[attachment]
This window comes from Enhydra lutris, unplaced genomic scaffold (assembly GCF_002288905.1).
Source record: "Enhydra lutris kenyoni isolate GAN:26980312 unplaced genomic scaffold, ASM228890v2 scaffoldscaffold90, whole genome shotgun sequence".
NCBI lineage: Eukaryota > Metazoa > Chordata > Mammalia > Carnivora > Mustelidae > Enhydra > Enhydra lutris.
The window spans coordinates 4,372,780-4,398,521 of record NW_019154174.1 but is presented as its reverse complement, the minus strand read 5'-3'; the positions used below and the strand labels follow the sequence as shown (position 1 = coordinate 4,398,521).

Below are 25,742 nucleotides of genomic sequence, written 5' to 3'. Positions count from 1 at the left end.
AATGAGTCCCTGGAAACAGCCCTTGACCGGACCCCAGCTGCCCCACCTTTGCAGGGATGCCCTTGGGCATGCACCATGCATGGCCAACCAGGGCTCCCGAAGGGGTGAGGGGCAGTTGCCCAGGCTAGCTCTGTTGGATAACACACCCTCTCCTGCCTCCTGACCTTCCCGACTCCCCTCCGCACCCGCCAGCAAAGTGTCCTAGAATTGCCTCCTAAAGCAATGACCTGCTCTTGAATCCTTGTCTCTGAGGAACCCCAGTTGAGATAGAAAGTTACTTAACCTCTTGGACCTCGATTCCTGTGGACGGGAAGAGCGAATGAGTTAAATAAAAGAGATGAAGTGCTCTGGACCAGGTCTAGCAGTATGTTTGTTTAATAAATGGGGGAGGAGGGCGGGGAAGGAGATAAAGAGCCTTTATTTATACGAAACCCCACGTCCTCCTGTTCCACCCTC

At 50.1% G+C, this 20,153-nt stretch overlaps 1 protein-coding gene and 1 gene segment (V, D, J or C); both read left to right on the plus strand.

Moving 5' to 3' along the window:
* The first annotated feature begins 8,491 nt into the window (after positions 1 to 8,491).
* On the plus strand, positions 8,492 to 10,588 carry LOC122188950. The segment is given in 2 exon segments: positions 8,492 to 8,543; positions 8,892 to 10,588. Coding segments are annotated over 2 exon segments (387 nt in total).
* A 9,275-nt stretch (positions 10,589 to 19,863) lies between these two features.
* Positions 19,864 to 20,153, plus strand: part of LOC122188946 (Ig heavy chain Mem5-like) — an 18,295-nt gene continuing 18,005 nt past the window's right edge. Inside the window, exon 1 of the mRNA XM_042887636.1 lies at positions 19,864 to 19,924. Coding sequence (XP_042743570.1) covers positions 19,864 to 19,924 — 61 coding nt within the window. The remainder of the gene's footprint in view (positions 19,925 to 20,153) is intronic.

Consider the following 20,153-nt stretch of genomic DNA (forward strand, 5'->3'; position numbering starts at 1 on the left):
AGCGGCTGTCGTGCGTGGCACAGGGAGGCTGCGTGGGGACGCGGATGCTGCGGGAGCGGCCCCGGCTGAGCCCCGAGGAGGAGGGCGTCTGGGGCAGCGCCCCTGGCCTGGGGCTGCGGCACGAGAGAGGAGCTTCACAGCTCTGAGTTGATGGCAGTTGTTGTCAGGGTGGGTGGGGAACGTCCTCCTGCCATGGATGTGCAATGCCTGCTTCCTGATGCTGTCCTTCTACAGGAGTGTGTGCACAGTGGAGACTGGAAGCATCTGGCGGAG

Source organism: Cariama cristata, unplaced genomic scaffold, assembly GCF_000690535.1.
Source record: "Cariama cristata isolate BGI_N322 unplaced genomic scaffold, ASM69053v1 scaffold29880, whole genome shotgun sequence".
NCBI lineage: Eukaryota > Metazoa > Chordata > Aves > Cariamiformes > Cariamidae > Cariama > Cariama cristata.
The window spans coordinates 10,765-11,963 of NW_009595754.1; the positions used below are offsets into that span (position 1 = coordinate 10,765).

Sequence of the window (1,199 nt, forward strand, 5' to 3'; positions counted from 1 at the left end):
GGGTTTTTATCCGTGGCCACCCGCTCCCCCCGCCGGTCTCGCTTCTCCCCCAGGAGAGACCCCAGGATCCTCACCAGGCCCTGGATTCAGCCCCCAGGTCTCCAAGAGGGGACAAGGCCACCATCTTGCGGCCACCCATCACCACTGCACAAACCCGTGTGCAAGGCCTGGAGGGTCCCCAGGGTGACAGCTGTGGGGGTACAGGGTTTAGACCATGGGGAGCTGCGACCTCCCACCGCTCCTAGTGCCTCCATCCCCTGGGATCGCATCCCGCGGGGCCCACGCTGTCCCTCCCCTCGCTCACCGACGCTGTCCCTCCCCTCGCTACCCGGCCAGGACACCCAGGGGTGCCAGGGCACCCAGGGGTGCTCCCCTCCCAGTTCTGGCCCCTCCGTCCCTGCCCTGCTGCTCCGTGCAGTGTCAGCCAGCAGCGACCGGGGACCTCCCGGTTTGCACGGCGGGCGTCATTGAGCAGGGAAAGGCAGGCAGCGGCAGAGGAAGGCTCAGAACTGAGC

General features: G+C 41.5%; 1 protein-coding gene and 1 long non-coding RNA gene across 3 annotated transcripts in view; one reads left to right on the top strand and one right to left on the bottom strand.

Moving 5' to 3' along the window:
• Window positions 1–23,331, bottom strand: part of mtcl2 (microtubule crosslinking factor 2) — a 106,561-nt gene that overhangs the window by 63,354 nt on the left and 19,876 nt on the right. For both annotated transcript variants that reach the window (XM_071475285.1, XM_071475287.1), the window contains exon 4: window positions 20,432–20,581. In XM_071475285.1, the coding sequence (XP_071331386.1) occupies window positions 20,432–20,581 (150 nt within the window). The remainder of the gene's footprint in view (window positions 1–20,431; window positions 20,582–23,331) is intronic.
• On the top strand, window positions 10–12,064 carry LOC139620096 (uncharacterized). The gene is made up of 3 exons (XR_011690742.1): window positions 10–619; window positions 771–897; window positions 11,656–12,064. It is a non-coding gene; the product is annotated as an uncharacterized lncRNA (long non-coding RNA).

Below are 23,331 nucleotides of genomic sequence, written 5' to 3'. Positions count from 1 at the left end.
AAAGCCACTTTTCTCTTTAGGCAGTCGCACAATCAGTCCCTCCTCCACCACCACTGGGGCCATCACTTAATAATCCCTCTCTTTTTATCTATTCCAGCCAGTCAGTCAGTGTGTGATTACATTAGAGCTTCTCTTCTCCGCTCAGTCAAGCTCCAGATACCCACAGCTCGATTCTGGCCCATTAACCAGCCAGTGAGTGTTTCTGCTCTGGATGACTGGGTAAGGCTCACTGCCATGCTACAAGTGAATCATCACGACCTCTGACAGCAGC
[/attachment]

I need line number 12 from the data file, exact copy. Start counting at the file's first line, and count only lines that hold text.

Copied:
* Positions 19,864 to 20,153, plus strand: part of LOC122188946 (Ig heavy chain Mem5-like) — an 18,295-nt gene continuing 18,005 nt past the window's right edge. Inside the window, exon 1 of the mRNA XM_042887636.1 lies at positions 19,864 to 19,924. Coding sequence (XP_042743570.1) covers positions 19,864 to 19,924 — 61 coding nt within the window. The remainder of the gene's footprint in view (positions 19,925 to 20,153) is intronic.